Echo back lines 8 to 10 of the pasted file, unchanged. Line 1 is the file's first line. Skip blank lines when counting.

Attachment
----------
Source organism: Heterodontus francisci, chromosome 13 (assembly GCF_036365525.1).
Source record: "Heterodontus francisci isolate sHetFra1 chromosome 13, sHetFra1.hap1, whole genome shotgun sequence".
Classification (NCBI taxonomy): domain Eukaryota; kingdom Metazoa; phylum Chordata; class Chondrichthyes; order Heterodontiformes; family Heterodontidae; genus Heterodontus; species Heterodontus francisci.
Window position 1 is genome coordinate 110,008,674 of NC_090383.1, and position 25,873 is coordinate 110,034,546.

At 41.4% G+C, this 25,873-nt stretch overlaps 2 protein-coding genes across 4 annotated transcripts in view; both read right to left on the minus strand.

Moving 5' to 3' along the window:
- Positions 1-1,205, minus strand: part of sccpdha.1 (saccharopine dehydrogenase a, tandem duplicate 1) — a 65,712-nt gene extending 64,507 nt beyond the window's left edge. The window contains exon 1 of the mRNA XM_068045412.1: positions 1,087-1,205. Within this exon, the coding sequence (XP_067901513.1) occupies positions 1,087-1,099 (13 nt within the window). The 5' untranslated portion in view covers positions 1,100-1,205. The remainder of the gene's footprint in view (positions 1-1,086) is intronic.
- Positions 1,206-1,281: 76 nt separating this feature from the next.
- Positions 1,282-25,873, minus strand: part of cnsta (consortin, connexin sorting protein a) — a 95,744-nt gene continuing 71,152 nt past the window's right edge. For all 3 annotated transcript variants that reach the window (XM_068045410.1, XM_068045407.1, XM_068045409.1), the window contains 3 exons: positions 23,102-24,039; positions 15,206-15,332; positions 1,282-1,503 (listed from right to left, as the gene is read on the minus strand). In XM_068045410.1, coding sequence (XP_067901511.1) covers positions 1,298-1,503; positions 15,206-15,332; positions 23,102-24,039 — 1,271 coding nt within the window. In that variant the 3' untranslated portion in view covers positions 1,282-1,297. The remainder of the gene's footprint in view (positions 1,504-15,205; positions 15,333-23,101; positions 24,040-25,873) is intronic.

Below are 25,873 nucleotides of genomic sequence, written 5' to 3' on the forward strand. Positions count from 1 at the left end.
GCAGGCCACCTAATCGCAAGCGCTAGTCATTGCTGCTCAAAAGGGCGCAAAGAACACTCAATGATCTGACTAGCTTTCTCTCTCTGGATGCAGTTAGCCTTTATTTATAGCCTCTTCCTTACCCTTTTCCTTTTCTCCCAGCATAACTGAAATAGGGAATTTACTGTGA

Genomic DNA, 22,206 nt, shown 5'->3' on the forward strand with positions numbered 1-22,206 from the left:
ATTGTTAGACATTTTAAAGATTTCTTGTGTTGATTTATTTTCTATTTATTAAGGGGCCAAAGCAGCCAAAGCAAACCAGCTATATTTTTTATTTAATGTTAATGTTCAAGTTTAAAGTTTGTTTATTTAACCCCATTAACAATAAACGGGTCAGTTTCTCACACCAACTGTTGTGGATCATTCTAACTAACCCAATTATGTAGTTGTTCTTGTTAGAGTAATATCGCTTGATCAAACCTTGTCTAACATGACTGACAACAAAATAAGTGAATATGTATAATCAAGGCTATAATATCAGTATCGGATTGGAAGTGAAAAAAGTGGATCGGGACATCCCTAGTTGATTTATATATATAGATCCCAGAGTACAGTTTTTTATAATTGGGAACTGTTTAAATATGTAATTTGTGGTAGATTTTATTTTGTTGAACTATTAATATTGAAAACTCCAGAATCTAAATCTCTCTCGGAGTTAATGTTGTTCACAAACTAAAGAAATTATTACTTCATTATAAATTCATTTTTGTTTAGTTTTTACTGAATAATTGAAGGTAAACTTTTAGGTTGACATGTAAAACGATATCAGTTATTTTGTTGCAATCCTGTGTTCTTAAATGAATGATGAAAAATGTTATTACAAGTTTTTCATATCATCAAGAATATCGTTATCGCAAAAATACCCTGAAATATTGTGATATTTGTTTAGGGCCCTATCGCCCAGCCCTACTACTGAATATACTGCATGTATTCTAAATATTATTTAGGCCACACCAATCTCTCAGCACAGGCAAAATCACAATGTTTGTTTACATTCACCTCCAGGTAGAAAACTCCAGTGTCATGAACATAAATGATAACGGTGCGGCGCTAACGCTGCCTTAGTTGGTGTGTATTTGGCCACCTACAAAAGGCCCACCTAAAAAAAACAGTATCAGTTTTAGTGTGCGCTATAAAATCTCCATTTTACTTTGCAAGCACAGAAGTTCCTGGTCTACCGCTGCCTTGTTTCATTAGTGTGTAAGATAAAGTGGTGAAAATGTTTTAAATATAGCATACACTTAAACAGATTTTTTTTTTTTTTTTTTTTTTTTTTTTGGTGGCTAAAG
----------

- Positions 1,206-1,281: 76 nt separating this feature from the next.
- Positions 1,282-25,873, minus strand: part of cnsta (consortin, connexin sorting protein a) — a 95,744-nt gene continuing 71,152 nt past the window's right edge. For all 3 annotated transcript variants that reach the window (XM_068045410.1, XM_068045407.1, XM_068045409.1), the window contains 3 exons: positions 23,102-24,039; positions 15,206-15,332; positions 1,282-1,503 (listed from right to left, as the gene is read on the minus strand). In XM_068045410.1, coding sequence (XP_067901511.1) covers positions 1,298-1,503; positions 15,206-15,332; positions 23,102-24,039 — 1,271 coding nt within the window. In that variant the 3' untranslated portion in view covers positions 1,282-1,297. The remainder of the gene's footprint in view (positions 1,504-15,205; positions 15,333-23,101; positions 24,040-25,873) is intronic.

Below are 25,873 nucleotides of genomic sequence, written 5' to 3' on the forward strand. Positions count from 1 at the left end.